ASHA workers have recently organised successful, militant actions, many led by CITU unions and joint platforms. These actions include significant strikes in Haryana (73 days), Madhya Pradesh (62 days), Bihar (32 days), and Jammu & Kashmir (approximately two months). Ongoing strikes are observed in Delhi and Maharashtra. In states like Andhra Pradesh, Assam, Telangana, Uttarakhand, West Bengal, Gujarat, similar substantial struggles have occurred in recent years. These efforts have led to increased compensation and benefits, such as one-time retirement benefits. Despite the uniformity of service conditions, wage disparities persist among ASHA workers and facilitators in different states.

In light of these concerns, AWFFI issued a call for the "Delhi Chalo" (march to parliament) and ASHA Sangharsh Rally on October 30, 2023, to demand: regularisation, minimum wages and social security as per the recommendations of the 45th and 46th Indian Labour Conference; make NHM a permanent, universal health programme with quality service and adequate financial allocations; pending regularisation, increase the fixed basic wages and link to consumer price index, revise the incentives for various duties of ASHA workers; immediate payment of all dues of remuneration, allowances; ensure uniform working conditions throughout the country; no retirement until pension; implement ex-gratia and other social security measures; ensure six months of paid maternity leave, casual leave and medical leave; provide "ASHA Rest Rooms" in all PHCs /CHCs and hospitals; travel allowances in actuals; promotion policy; increased uniform allowance; workplace safety etc.

The rally also raised demands for the withdrawal of four anti-worker labour codes, prevention of health services privatisation, the enactment of a law for the right to universal healthcare, allocation of 6 per cent of GDP for the health sector in the budget, and adequate infrastructure before digitisation.

The rally was addressed by leaders of fraternal organisations like P Krishnaprasad (AIKS), B Venkat (AIAWU), Hannan Mollah (SKM-AIKS), and Savita (AIDWA). Jaibhagwan (MDMWFI) and Usharani (AIFAWH) expressed solidarity with ASHA workers and called for strengthening the scheme workers' movement across the country.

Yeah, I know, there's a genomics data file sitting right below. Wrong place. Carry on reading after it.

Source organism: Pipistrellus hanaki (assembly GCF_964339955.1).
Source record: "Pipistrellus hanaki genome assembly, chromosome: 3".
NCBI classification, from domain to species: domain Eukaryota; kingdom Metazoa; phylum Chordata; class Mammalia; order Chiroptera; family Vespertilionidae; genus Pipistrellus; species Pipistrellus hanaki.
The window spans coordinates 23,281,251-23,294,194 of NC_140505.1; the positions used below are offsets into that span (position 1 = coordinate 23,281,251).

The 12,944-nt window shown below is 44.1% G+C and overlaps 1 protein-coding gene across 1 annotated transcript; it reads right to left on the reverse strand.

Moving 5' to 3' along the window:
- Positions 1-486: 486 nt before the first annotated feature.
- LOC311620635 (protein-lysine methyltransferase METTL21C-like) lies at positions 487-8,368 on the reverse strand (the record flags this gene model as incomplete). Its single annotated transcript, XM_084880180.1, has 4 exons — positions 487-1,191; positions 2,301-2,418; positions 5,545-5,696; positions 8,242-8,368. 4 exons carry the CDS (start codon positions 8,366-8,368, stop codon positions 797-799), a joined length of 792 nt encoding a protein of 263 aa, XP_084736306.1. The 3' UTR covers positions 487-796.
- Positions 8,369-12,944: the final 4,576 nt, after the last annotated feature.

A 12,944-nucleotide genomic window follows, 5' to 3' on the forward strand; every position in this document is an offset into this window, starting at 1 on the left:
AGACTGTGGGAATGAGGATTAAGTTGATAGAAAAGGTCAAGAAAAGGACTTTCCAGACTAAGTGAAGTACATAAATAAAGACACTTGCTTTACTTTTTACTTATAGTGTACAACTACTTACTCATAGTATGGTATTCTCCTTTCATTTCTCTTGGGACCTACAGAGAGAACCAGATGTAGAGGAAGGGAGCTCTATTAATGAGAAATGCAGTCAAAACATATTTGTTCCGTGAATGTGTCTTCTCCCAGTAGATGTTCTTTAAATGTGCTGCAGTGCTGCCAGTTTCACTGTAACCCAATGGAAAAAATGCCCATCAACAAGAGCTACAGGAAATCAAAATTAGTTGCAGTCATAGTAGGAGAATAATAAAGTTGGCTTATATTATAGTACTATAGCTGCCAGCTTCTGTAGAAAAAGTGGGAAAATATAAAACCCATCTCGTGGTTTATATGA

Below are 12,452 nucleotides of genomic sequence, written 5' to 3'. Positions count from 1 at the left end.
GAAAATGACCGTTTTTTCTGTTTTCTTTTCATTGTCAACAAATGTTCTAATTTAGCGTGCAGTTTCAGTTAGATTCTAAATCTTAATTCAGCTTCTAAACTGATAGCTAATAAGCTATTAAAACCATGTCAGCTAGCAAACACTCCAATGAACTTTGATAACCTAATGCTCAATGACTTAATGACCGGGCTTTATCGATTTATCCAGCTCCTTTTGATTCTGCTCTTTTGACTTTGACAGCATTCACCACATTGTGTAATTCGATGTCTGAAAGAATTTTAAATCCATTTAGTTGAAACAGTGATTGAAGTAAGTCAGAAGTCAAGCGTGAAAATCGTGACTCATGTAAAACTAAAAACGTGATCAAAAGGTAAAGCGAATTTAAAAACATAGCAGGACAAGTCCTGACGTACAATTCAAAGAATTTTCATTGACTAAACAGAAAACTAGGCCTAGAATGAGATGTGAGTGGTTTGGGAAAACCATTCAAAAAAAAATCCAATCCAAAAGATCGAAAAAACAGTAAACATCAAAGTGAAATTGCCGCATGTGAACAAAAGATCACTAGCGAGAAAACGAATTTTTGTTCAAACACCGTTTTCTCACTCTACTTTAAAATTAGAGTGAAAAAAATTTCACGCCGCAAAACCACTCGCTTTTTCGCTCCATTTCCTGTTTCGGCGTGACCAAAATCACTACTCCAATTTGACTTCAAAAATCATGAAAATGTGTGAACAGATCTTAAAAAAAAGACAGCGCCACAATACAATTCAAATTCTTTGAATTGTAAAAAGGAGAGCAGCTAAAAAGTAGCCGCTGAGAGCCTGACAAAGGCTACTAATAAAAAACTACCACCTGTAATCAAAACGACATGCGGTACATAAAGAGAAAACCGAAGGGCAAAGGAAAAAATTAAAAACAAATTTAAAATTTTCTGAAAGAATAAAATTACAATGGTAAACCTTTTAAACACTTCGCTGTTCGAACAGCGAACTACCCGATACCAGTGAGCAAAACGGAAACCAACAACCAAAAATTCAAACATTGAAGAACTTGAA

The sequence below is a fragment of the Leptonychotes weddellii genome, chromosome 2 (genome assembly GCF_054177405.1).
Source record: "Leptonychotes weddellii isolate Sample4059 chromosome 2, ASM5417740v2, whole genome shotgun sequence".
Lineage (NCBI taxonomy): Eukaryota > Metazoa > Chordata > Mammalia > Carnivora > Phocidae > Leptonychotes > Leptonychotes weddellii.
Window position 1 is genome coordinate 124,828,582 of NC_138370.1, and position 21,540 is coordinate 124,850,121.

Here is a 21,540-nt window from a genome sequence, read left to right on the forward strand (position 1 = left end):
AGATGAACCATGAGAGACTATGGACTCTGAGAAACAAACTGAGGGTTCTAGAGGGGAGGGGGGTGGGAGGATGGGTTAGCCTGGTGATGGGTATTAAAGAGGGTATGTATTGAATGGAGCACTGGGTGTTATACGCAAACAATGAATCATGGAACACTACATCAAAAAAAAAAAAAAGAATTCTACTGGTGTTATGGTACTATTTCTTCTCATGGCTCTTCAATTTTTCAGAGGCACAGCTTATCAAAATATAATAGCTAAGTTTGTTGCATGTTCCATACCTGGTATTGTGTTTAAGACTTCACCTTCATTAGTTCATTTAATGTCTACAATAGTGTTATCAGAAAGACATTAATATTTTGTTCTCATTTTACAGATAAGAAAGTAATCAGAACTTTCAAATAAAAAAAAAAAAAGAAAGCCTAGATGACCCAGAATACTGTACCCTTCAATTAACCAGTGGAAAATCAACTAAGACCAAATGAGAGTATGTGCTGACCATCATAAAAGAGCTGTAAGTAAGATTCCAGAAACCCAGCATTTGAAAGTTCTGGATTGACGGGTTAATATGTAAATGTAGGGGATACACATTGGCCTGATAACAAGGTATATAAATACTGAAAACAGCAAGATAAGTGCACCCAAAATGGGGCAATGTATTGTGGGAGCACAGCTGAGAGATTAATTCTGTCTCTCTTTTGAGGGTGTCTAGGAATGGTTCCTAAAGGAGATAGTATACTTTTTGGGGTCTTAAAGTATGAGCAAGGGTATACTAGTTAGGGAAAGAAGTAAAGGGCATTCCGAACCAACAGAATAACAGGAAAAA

Leaders from various states who addressed the rally included Dhanalakshmi (Andhra Pradesh), Noni Likson (Assam), Sudha Suman (Bihar), Hasumati (Gujarat), Sunita Bhagat (Jammu), Dilshada (Kashmir), Kavita Solanki (Madhya Pradesh), Sakuntala Mahakut (Odisha), Seema (Punjab), Jayalakshmi (Telangana), Pushpa Patil (Maharashtra), Shiva Dubey (Uttarakhand), Sangeeta (Uttar Pradesh), and Sabina Yasmin (West Bengal).

The presidium included PP Prema, Sunita, K Dhanalakshmi, Sudha Suman, AT Padmanabhan, and Veena Gupta, along with office bearers Mamata (Assam), Priyanka (Maharashtra), Madhuja (West Bengal), Dileep Shukla (Uttar Pradesh), MB  Prabhavati, and VV Presannakumari (Kerala).

Two unaffiliated unions from Punjab and one from Uttar Pradesh also joined the struggle. The massive mobilisation, exceeding the quota from all states, demonstrated the widespread discontent with the Modi government. In response, the police and administration attempted to prematurely end the programme. Cultural activities, including songs inspired by struggles in various states, kicked off the event and energised the participants.

AR Sindhu, CITU secretary, outlined the scheme workers' future course of action, while Surekha, AWFFI secretary, delivered the concluding address and unveiled the action plan. The rally called for a door-to-door campaign against Modi government policies and encouraged participation in the Mazdoor Kisan Mahapadavat in the state capitals from November 26-28, 2023, as well as massive mobilisation of scheme workers in every parliamentary constituency in December 2023. It also urged the ousting of the communal, pro-corporate Modi government in the upcoming elections.